With a bachelor of science degree in clinical nutrition with an emphasis in nutrition in cancer patients from the University of Texas Health Science Center at Dallas, Dr. Arrambide received her doctor of medicine at the University of Texas Southwestern Medical Center and later completed her hematology/oncology fellowship there. She also served as chief fellow in hematology/medical oncology from 1994 to 1995.
Dr. Tulipana, who joined CTCA in January 2015, earned his bachelor’s degree in biology at Truman State University in Kirksville, Mo. He completed his doctor of osteopathy degree at Des Moines University College of Osteopathic Medicine & Surgery. He was a resident in Family Medicine at Mercy/Mayo Family Medical Center, serving as chief resident from 2002 to 2003.
Prior to joining CTCA, Dr. Tulipana provided family medical care at a large regional medical center in Missouri for seven years. He then served as hospitalist at a large health-care facility in Oklahoma. During his career, Dr. Tulipana has also held several administrative positions focused on quality improvement, innovation and other aspects of patient care.
“We are thrilled about Dr. Arrambide joining our team. Her background aligns strongly with the CTCA model of care, and she has a good grasp on the whole-person needs of cancer patients,” said Dr. Daniel Nader, chief of staff at the Tulsa hospital. “We are also excited about Dr. Tulipana’s promotion. He understands the importance of compassionate care, while also being committed to quality improvement and innovation.”

Poisoning is a common cause of childhood injury, especially among children 6 years old and younger. A poisoning can be caused by any substance that causes a toxic effect or bodily harm, such as medicines, liquid nicotine, or household products.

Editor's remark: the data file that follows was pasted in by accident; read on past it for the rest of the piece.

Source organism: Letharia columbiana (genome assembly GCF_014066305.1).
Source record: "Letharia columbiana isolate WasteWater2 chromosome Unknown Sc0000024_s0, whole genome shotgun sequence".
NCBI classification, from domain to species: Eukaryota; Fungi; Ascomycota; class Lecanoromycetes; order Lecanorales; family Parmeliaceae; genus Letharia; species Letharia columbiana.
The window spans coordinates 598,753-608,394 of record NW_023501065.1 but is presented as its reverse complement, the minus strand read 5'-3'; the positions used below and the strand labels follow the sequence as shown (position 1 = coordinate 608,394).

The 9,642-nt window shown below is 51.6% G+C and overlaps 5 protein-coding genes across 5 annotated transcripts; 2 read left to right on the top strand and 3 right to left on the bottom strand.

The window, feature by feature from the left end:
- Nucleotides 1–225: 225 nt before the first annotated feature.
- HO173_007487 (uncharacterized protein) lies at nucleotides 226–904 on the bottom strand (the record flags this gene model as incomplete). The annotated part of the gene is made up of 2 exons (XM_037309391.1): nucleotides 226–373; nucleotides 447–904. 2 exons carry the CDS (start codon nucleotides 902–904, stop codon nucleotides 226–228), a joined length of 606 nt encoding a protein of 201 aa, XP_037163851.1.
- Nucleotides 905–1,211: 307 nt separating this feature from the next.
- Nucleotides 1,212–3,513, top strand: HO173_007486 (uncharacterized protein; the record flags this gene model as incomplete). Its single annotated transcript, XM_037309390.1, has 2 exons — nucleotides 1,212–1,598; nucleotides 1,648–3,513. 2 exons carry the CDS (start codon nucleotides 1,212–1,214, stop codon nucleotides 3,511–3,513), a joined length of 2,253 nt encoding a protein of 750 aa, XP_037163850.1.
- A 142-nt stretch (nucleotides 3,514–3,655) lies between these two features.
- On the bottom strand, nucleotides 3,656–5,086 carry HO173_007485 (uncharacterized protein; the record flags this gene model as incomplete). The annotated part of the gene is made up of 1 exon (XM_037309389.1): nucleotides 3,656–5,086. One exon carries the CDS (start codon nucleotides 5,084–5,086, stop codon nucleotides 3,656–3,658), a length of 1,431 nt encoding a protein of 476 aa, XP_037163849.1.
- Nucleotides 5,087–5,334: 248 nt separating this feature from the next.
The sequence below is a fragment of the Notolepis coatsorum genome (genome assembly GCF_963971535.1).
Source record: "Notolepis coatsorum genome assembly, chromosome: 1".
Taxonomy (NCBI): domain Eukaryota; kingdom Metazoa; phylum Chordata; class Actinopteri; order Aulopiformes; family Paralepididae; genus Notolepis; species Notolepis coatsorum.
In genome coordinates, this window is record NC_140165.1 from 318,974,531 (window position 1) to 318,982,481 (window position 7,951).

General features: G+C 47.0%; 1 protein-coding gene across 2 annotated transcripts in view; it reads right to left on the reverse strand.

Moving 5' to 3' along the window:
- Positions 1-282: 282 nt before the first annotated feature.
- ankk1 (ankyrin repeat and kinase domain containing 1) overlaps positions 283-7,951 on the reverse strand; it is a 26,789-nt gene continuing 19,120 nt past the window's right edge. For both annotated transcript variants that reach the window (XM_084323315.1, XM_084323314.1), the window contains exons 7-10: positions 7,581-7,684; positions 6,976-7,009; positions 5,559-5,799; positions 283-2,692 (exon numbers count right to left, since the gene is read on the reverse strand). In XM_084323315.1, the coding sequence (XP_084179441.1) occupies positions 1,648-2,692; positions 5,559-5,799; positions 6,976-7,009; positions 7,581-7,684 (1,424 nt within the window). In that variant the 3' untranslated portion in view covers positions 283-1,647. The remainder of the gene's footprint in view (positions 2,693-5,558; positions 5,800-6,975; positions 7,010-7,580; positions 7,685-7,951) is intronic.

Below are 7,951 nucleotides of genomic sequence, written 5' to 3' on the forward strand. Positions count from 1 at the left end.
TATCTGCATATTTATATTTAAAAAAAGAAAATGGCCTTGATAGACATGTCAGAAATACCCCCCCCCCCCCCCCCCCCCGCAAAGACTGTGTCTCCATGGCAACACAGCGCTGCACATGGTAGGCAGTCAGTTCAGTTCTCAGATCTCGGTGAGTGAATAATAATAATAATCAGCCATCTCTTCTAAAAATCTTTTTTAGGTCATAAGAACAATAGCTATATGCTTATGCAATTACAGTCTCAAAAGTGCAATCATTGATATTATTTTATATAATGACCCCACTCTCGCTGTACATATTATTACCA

As part of National Poison Prevention Week 2017, March 19-25, the Oklahoma State Department of Health (OSDH) offers the following safety tips to prevent a poisoning.
* Store medicines, liquid nicotine, cleaning and laundry products (including detergent packets), paints/varnishes and pesticides in their original packaging in locked cabinets or containers, out of sight and reach of children.
* Safety latches that automatically lock when you close a cabinet door can help keep children away from dangerous products, but there is always a chance the device will fail. Never leave children alone with household products.
* Purchase and keep all medicines in containers with safety caps and keep out of reach of children. Discard unused medication. Note that safety caps are designed to be child resistant but are not fully childproof.
* Never refer to medicine as “candy” or another appealing name.
* Check the label each time you give a child medicine to ensure proper dosage. For liquid medicines, use the dosing device that came with the medicine. Never use a kitchen spoon.
* When taking medicines, do not put the next dose on the counter or table where children can reach them.
* If you use an e-cigarette, only buy liquid nicotine refills that use child resistant packaging, and keep refills locked up out of children’s reach.
* Put the Poison Control number, 1-800-222-1222, on or near every home telephone and cell phone for 24 hours a day, seven days a week access.
To learn more about how to prevent unintentional poisonings, contact the OSDH Injury Prevention Service at (405) 271-3430 or visit For more information about the dangers of liquid nicotine, contact the OSDH Center for the Advancement of Wellness at 405-271-3619.
Additional information on poison prevention can be found at